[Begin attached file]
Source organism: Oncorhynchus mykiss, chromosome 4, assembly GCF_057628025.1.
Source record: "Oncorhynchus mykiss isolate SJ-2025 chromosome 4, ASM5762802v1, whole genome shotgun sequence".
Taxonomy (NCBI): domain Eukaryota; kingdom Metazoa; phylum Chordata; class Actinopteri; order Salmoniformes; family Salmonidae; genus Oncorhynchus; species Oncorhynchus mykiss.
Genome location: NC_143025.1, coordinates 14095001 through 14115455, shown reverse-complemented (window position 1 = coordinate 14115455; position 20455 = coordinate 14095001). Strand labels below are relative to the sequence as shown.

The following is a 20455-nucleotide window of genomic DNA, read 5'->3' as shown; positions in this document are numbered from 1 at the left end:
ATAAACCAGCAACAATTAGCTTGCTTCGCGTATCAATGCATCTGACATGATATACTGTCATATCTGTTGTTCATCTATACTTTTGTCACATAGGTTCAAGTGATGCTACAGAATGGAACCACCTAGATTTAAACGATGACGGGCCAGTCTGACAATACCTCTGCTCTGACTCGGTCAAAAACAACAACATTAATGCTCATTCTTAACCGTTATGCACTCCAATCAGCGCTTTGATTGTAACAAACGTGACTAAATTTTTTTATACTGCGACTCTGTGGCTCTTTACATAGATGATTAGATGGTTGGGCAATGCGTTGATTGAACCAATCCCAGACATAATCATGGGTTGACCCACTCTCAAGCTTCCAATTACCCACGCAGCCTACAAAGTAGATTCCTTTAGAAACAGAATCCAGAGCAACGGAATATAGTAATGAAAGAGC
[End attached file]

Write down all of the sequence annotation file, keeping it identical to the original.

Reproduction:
Source organism: Oncorhynchus mykiss, chromosome 4, assembly GCF_057628025.1.
Source record: "Oncorhynchus mykiss isolate SJ-2025 chromosome 4, ASM5762802v1, whole genome shotgun sequence".
Taxonomy (NCBI): domain Eukaryota; kingdom Metazoa; phylum Chordata; class Actinopteri; order Salmoniformes; family Salmonidae; genus Oncorhynchus; species Oncorhynchus mykiss.
Genome location: NC_143025.1, coordinates 14095001 through 14115455, shown reverse-complemented (window position 1 = coordinate 14115455; position 20455 = coordinate 14095001). Strand labels below are relative to the sequence as shown.

The following is a 20455-nucleotide window of genomic DNA, read 5'->3' as shown; positions in this document are numbered from 1 at the left end:
ATAAACCAGCAACAATTAGCTTGCTTCGCGTATCAATGCATCTGACATGATATACTGTCATATCTGTTGTTCATCTATACTTTTGTCACATAGGTTCAAGTGATGCTACAGAATGGAACCACCTAGATTTAAACGATGACGGGCCAGTCTGACAATACCTCTGCTCTGACTCGGTCAAAAACAACAACATTAATGCTCATTCTTAACCGTTATGCACTCCAATCAGCGCTTTGATTGTAACAAACGTGACTAAATTTTTTTATACTGCGACTCTGTGGCTCTTTACATAGATGATTAGATGGTTGGGCAATGCGTTGATTGAACCAATCCCAGACATAATCATGGGTTGACCCACTCTCAAGCTTCCAATTACCCACGCAGCCTACAAAGTAGATTCCTTTAGAAACAGAATCCAGAGCAACGGAATATAGTAATGAAAGAGC